Why are tuples immutable?

Antoon Pardon apardon at forel.vub.ac.be
Thu Dec 16 12:03:28 CET 2004


Op 2004-12-16, Max M schreef <maxm at mxm.dk>:
> Antoon Pardon wrote:
>
>> Well IMO there are two sides in this argument. The first is whether
>> or not python allows mutable keys. The second is whether or not
>> limiting keys to immutables in dictionaries provides a performance
>> gain.
>
>
> The problem is that you don't understand what dicts are typically used 
> for. Because of the nonliniarity in dict lookups, dicts are used for 
> optimisation.
>
> I actually think it's the most important tool for optimising Python code.
>
> If dicts allowed mutable keys, a dict would need to run code that 
> corresponds to::
>
> def has_key(key):
>      for key in self.keys():
>          if a_key == key:
>              return True
>      return False

No you just would have to advise the programmer that he shouldn't
mutated objects that are keys in a dictionary, because if he does
things will break.

Just as people shouldn't mutate objects that are in a sorted list
on which one wants to do searches based on the fact that the list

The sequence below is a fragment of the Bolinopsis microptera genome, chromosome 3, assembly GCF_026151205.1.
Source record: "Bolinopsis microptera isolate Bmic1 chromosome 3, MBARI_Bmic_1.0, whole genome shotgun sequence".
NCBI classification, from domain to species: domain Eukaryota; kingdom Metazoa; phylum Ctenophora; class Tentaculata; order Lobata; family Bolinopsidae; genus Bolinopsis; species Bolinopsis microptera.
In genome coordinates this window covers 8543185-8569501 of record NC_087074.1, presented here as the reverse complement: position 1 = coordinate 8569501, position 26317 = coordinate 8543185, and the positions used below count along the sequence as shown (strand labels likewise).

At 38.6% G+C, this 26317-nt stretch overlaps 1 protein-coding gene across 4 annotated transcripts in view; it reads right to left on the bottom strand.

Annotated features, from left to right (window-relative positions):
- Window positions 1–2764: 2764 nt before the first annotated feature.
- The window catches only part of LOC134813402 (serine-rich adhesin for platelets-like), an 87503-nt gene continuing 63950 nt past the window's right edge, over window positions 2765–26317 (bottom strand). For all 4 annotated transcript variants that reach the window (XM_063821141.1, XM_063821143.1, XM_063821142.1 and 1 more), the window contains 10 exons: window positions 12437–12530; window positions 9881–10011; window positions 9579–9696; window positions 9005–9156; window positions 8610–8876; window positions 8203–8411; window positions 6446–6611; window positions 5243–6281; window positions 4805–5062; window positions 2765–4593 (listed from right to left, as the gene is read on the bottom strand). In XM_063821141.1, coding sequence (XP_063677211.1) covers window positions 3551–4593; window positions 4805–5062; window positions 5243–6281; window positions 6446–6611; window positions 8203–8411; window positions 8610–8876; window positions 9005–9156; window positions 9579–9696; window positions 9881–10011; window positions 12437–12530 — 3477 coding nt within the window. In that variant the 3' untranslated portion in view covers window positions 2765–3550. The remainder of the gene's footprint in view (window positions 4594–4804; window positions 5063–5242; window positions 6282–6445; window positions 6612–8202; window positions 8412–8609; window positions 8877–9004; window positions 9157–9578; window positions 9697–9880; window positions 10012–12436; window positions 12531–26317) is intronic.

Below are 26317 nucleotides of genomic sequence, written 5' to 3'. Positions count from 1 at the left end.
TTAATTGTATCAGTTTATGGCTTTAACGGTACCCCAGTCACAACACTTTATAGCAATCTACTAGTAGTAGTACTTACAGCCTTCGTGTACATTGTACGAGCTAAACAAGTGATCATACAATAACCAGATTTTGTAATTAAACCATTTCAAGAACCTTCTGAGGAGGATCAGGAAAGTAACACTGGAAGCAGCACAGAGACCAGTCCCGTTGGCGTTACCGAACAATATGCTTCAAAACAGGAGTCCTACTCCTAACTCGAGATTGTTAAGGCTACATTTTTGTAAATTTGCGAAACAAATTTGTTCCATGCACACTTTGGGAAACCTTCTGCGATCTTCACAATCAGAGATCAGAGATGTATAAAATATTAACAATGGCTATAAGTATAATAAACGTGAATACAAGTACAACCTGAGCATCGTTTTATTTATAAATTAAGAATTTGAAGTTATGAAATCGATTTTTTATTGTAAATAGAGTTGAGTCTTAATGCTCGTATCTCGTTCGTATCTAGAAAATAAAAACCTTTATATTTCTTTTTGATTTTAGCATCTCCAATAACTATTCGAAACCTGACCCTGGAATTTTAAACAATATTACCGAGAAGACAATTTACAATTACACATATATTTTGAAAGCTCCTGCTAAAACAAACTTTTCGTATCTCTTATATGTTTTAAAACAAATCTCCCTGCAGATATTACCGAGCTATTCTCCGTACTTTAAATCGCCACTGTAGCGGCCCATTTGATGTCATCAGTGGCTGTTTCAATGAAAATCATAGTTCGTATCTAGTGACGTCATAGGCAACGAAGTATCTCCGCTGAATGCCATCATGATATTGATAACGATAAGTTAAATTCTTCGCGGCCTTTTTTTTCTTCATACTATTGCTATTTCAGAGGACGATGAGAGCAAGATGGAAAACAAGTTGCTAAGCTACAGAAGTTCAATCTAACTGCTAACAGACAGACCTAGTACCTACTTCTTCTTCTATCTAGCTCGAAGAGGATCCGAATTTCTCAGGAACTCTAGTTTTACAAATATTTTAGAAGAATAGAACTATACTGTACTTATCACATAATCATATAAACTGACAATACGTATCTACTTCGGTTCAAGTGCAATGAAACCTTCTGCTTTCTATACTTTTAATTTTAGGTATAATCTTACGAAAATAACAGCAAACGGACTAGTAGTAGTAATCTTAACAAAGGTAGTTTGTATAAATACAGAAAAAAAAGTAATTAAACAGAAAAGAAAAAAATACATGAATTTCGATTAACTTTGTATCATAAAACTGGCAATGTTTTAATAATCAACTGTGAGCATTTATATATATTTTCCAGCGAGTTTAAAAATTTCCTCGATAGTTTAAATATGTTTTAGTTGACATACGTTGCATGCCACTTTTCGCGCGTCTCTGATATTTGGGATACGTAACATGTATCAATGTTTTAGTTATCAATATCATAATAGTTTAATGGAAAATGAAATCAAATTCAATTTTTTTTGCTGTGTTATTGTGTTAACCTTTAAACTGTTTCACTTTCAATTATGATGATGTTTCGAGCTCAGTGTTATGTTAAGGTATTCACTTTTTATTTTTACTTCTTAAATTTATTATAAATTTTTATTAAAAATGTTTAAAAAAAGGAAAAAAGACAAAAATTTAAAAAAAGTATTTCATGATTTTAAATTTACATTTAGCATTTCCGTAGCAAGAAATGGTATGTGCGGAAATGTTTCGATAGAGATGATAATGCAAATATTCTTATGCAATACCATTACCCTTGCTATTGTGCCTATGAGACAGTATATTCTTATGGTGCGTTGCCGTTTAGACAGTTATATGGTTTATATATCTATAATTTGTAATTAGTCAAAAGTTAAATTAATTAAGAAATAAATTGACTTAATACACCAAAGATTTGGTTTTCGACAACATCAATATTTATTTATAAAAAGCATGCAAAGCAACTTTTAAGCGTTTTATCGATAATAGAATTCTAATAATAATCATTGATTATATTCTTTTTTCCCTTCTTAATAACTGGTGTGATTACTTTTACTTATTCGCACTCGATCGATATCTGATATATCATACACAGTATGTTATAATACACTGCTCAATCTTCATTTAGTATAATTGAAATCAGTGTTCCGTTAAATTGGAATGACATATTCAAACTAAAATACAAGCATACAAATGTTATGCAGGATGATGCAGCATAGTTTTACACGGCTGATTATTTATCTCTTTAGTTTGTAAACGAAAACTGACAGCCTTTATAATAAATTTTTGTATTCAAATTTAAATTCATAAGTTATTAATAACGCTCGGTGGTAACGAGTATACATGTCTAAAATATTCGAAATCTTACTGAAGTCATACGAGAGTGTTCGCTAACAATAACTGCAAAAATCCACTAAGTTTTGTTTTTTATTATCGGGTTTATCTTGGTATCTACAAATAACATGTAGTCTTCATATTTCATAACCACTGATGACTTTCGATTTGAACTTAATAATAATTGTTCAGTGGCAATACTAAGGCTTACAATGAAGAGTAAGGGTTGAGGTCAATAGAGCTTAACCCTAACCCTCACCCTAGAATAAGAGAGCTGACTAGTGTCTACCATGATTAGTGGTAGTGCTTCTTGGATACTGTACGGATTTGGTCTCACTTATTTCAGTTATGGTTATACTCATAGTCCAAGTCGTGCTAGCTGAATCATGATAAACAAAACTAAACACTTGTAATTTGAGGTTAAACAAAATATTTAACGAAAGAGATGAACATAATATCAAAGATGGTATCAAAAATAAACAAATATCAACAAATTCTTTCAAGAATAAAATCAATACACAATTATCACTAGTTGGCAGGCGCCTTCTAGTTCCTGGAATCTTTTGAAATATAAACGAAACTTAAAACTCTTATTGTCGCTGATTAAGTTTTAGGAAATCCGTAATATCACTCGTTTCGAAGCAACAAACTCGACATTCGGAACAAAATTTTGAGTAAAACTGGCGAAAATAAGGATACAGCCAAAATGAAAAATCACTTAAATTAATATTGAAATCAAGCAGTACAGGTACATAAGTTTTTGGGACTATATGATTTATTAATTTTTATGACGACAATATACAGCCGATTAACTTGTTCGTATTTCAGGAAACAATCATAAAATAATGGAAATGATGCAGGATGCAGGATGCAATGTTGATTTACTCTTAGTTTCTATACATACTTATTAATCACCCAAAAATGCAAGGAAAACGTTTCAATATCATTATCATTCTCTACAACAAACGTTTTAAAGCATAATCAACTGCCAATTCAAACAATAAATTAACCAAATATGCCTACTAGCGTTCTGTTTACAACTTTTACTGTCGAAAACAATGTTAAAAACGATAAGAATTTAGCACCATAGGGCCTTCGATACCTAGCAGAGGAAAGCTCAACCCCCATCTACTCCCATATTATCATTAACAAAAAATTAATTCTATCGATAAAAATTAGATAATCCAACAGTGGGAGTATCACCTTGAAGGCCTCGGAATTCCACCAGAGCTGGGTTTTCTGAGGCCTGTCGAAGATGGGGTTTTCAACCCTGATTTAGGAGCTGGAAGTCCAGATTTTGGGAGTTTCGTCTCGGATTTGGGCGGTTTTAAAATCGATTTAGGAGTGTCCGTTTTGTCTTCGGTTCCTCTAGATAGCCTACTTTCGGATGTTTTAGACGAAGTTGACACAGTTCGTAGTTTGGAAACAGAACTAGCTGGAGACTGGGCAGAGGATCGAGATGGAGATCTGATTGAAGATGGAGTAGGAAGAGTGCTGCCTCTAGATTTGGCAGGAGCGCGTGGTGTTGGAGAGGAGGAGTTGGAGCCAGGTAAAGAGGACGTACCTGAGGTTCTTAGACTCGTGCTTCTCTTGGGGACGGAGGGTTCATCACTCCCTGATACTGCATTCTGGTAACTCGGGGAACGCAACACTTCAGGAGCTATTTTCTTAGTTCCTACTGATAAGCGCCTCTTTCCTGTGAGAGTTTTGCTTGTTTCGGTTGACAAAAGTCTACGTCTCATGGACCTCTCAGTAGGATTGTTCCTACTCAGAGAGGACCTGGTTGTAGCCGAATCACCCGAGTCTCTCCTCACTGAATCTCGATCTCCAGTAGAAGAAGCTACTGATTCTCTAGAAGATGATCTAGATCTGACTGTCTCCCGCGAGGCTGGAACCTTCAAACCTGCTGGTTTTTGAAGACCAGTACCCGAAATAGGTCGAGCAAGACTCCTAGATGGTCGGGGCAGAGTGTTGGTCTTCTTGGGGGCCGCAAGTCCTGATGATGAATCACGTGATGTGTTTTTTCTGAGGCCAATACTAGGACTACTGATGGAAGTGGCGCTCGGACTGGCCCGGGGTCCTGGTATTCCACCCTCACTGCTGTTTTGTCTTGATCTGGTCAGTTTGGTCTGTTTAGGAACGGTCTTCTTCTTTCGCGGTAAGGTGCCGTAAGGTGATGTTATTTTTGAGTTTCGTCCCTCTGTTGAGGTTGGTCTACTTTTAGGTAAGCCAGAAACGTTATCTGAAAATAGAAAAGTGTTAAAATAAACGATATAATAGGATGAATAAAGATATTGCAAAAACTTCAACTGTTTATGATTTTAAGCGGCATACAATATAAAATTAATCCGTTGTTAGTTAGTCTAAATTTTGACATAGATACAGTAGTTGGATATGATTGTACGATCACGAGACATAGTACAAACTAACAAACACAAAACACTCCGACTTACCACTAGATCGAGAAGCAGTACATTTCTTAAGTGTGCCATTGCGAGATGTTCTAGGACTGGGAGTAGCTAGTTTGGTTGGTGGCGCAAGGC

is sorted and just as people shouldn't mutate objects that are
in a heapqueue.

The fact that the elements in certain kind of containers should
be have some kind of invariant is not a good argument to limit
those elements to immutable objects.

And as it turns out to be, python allows mutable objects as
keys just fine.

> Using immutable keys, a code can be generated for the key, that can be 
> efficiently stored in something like a binary tree.

Just as it can with a mutable key, as long as the programmer takes care
not to mutate the objects that are currently used as a key.

> This makes lookup *very much* faster, and is the speed concern that 
> Python programmers care about.
>
> Not the time taken to convert a list into a tuple.

You shouldn't speak for others. Others do have argued about speed loss
because of the need to copy a key before it was entered in a dictionary.

-- 
Antoon Pardon



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